Trump waives student loan payments for 60 days, K-12 standardized tests

President TrumpDonald John TrumpNew Biden campaign ad jabs at Trump's reported 0 income tax payments Ocasio-Cortez: Trump contributed less in taxes 'than waitresses and undocumented immigrants' Third judge orders Postal Service to halt delivery cuts MORE said Friday that student loan borrowers will be able to suspend loan payments for 60 days amid the coronavirus pandemic.

Trump said during a White House briefing that interest on federally held loans would be "temporarily waived."

"Today, [Education] Secretary [Betsy] DeVos has instructed federal lenders to allow borrowers to suspend their student loans and loan payments without penalty for at least the next 60 days," Trump said. The president added that the time period could be extended depending on the state of the pandemic.

ADVERTISEMENT

Also during the press conference, Trump said the Department of Education would be canceling all standardized testing for K-12 students. School districts across the country are currently closed for at least two weeks, as states try to stem the spread of COVID-19.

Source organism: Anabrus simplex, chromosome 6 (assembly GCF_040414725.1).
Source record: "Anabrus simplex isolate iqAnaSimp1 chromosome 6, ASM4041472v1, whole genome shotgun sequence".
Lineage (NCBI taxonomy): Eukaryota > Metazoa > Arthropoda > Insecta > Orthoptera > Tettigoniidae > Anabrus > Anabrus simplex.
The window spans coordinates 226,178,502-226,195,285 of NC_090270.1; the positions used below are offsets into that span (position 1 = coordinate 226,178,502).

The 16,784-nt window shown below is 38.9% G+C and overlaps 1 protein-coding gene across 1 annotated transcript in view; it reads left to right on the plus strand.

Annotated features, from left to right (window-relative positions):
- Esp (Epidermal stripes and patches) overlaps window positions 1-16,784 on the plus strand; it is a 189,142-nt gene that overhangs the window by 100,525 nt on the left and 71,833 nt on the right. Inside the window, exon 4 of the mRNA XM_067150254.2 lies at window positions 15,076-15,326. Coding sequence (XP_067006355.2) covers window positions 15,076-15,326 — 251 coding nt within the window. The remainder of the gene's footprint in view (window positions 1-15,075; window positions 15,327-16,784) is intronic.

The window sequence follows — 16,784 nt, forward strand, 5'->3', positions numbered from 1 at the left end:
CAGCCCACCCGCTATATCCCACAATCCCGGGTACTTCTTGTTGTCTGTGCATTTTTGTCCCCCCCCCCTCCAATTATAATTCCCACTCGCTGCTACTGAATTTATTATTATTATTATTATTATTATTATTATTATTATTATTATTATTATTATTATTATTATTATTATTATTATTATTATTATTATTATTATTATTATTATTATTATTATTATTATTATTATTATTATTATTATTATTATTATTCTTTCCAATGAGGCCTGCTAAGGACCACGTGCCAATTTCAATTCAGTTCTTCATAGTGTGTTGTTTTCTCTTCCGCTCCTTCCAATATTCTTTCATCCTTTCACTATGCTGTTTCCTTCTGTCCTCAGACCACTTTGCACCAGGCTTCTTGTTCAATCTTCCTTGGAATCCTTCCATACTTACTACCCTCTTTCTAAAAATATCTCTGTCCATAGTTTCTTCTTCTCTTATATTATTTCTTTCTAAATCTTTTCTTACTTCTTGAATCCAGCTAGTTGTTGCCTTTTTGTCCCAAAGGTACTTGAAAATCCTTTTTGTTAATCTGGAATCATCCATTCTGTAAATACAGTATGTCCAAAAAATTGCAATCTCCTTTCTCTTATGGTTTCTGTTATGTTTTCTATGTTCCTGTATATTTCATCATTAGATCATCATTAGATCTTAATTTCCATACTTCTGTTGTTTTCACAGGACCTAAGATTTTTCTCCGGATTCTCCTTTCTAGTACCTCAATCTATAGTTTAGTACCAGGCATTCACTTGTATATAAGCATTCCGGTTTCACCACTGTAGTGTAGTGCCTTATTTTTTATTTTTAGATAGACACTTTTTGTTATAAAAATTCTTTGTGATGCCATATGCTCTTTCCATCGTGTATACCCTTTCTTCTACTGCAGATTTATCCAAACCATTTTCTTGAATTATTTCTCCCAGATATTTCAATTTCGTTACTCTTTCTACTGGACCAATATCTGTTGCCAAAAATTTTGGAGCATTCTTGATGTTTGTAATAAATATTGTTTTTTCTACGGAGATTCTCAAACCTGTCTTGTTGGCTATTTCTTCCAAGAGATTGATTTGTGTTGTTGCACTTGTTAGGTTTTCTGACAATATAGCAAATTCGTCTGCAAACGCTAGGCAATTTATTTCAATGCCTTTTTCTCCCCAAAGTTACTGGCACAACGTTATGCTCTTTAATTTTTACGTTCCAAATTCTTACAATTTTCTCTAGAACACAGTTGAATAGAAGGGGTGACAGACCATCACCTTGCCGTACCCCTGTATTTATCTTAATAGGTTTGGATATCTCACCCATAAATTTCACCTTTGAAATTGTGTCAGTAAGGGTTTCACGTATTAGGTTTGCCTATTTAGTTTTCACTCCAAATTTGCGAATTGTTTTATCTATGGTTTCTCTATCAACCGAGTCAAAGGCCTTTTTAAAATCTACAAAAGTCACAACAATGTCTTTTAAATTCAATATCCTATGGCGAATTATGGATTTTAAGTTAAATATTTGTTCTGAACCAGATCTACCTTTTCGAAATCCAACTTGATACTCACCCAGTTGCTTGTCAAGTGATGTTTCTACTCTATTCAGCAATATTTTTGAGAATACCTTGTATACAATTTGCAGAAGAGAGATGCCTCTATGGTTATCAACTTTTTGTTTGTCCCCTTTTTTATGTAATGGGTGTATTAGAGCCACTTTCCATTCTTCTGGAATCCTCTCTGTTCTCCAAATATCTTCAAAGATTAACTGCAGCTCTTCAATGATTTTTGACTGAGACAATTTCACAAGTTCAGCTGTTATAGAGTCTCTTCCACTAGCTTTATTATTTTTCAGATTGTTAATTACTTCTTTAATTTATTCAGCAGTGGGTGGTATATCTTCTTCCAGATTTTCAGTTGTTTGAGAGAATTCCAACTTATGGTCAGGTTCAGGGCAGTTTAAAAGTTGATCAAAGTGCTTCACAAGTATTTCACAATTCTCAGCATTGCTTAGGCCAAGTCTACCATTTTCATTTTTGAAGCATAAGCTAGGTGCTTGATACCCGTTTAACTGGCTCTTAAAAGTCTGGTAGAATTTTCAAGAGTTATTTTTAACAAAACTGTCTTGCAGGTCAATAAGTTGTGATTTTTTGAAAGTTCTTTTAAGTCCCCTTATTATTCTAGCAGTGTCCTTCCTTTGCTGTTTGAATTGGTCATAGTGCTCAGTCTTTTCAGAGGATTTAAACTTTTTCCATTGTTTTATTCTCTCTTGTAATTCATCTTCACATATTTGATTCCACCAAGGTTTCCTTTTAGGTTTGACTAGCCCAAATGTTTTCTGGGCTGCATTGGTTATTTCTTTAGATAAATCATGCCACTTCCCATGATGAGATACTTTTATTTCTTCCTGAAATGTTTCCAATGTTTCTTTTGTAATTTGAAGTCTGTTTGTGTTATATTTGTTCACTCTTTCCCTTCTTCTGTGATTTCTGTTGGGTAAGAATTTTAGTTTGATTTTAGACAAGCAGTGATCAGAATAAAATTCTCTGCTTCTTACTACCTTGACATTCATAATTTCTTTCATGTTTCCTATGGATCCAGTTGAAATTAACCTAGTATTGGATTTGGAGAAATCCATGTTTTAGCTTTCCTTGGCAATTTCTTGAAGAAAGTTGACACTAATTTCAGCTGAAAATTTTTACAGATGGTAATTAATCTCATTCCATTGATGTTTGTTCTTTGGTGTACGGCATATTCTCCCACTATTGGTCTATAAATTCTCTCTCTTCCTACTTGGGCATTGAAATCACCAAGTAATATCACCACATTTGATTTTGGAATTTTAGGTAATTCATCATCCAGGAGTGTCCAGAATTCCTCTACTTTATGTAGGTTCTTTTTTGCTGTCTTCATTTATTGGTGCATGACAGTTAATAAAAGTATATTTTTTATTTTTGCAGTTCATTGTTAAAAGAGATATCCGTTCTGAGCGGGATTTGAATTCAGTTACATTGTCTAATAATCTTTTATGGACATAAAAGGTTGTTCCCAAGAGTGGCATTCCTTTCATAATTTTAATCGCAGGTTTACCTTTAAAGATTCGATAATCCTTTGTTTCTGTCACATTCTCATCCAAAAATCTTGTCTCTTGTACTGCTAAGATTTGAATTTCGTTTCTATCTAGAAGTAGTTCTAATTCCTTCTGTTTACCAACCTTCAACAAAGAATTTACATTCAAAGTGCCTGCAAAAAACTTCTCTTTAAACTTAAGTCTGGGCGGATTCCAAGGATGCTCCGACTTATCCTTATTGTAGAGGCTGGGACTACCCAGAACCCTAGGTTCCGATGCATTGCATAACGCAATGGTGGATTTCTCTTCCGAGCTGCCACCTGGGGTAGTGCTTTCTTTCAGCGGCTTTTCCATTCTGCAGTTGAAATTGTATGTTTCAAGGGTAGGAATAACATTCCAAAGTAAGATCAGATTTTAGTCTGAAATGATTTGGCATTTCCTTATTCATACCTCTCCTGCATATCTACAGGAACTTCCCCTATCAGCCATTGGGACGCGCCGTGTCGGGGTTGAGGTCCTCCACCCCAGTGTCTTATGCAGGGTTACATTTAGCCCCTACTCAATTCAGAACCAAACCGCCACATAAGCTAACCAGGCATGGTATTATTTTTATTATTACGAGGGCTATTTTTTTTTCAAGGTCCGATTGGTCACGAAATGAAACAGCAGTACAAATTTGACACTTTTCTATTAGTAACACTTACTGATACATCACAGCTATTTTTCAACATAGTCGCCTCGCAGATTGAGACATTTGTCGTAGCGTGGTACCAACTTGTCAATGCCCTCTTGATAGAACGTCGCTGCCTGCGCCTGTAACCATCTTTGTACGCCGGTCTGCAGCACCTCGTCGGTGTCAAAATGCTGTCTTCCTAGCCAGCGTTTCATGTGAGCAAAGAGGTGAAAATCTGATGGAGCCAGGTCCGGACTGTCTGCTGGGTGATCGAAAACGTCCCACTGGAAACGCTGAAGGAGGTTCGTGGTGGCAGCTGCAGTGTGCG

In addition to suspending interest and student loan payments, a Senate GOP bill — the third coronavirus stimulus package proposed by Congress — aims to give direct payments to Americans who make less than a certain income.

Trump on Friday said that he wants to be able to sign the bill, which will hover around $1 trillion, by Monday. The bill was sent to congressional Democrats late Thursday night. Speaker Nancy PelosiNancy PelosiPelosi preparing for House to decide presidency if neither Trump or Biden win electoral college: report Trump seeks boost from seniors with 0 drug discount coupons GOP senators confident Trump pick to be confirmed by November MORE (D-Calif.) and Senate Minority Leader Charles SchumerChuck SchumerDemocrats blast Trump after report reveals he avoided income taxes for 10 years: 'Disgusting' Biden refuses to say whether he would support expanding Supreme Court Schumer says Trump tweet shows court pick meant to kill off ObamaCare MORE (D-N.Y.) acknowledged in a statement late Thursday that they had received the 250-page bill, but noted that it focused on aid for corporations instead of workers.